Finally, some good news for women who work in tech.

The industry has had a bad rep in recent years, what with scandals around sexual harassment at one-time golden child Uber and some of Silicon Valley’s great venture capital firms. But away from the headlines, new moms working in tech generally give their employers high marks for making their return to the workforce relatively easy.

That’s according to a recent poll conducted by Recode, Vox Media’s tech trade publication, which surveyed 230 women working in tech who recently had kids. The new moms were employed at a variety of companies, ranging from icons like Alphabet Inc.’s Google to small startups. They were asked to rate their employment experience as new mothers on a scale of one to five, with five being the most positive—and just under half (48%) reported a 4 or 5. A further 27% rated their experience as a 3. More than 80% of new moms also remain at the same employer they had before giving birth.

The aspect that new moms liked the most about their firms were flexi-time and the ability to work from home. Over 60% of respondents rated their employer with a 4 or 5 in this category, a nod to the relatively loose corporate structures at many Silicon Valley firms. That said, there’s some evidence that the larger tech companies are trying to cut down on working on home schedules, with no less than IBM telling workers that they should return to the office.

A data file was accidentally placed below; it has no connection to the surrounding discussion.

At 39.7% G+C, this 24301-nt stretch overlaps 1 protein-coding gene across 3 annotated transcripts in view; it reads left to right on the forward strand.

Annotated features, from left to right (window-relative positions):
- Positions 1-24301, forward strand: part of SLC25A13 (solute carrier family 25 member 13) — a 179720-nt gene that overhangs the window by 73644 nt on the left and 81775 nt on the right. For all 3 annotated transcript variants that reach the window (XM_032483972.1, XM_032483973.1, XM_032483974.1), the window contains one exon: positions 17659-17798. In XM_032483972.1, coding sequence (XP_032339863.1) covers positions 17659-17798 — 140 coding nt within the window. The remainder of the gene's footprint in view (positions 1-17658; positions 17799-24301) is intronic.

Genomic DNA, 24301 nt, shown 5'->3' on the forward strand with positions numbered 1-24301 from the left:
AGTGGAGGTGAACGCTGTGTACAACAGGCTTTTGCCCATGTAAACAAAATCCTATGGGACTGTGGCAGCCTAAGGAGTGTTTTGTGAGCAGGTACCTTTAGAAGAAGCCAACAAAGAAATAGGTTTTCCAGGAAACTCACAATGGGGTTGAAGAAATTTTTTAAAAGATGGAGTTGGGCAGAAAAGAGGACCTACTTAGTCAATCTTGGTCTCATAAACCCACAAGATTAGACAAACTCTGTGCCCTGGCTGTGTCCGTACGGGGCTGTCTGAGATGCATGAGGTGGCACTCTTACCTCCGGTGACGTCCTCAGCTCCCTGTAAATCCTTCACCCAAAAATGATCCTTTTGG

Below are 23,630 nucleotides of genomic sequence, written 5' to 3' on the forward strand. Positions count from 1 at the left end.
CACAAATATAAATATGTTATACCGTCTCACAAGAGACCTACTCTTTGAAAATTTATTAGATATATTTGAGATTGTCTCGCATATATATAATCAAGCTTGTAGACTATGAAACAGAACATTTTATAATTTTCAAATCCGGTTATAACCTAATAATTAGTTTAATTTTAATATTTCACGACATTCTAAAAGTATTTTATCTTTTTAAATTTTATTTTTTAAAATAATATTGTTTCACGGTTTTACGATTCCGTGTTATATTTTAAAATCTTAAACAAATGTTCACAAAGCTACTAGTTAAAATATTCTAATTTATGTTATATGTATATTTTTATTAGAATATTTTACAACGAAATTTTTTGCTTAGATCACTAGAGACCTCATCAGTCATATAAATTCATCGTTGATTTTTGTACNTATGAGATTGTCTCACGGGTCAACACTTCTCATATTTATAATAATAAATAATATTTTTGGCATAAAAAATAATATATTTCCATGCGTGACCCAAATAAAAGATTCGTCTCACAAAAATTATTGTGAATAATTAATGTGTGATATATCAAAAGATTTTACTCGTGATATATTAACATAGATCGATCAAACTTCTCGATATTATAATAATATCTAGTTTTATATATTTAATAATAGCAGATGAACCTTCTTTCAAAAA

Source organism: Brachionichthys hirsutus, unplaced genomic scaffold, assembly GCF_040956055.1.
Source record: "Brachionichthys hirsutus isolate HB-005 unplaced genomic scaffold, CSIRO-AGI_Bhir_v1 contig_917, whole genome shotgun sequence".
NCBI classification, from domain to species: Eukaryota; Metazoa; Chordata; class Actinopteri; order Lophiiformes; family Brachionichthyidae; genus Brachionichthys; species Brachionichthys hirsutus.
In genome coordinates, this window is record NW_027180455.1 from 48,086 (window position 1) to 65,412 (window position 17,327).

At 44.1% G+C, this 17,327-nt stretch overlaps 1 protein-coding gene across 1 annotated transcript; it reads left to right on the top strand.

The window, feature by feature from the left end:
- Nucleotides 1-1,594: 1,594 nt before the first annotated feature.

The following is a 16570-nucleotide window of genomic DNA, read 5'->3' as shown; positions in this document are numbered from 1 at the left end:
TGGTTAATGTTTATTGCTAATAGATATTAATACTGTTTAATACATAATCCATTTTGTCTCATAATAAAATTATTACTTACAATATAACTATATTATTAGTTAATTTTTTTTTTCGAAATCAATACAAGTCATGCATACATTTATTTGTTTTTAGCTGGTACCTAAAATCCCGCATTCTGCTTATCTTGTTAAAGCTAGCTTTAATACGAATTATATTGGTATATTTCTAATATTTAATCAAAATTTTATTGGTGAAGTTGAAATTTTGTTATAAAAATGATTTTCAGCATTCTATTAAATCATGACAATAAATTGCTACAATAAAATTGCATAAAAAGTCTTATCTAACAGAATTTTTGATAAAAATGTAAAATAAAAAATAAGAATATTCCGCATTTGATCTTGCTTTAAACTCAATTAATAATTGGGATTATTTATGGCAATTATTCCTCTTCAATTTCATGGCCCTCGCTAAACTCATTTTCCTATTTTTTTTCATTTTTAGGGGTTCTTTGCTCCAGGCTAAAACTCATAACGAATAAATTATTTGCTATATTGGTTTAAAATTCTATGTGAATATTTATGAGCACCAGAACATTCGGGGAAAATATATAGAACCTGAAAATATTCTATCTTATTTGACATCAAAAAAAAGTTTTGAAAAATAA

Former Yahoo CEO Marissa Mayer made headlines when she had twins in 2012 (Matt Winkelmeyer/Getty Images for Glamour)

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By contrast, the aspect at which tech companies scored the worst was providing childcare options. Indeed, a plurality (40.5%) scored their employer’s childcare benefits as a 1. “We had none for my company and it nearly broke my household to just get 2-3 days a week of time,” one respondent wrote. “It wasn’t financially sustainable to have a sitter or nanny or daycare in the city.”

Other factors considered included the amount of maternity leave workers were eligible for and the quality of lactation rooms. Tech companies generally scored well on these two aspects, though the experience varied depending on if one was working at an established employer or a startup. For the latter, at least one new mother reported having zero maternity leave and needing to take unpaid time off to look after her kids.

Women still remain significantly underrepresented in the tech industry and STEM jobs as a whole, despite these initiatives to make life easier for mothers. By some counts, women own just 5% of all startups. At Google, women comprise just 36% of all employees doing tech work.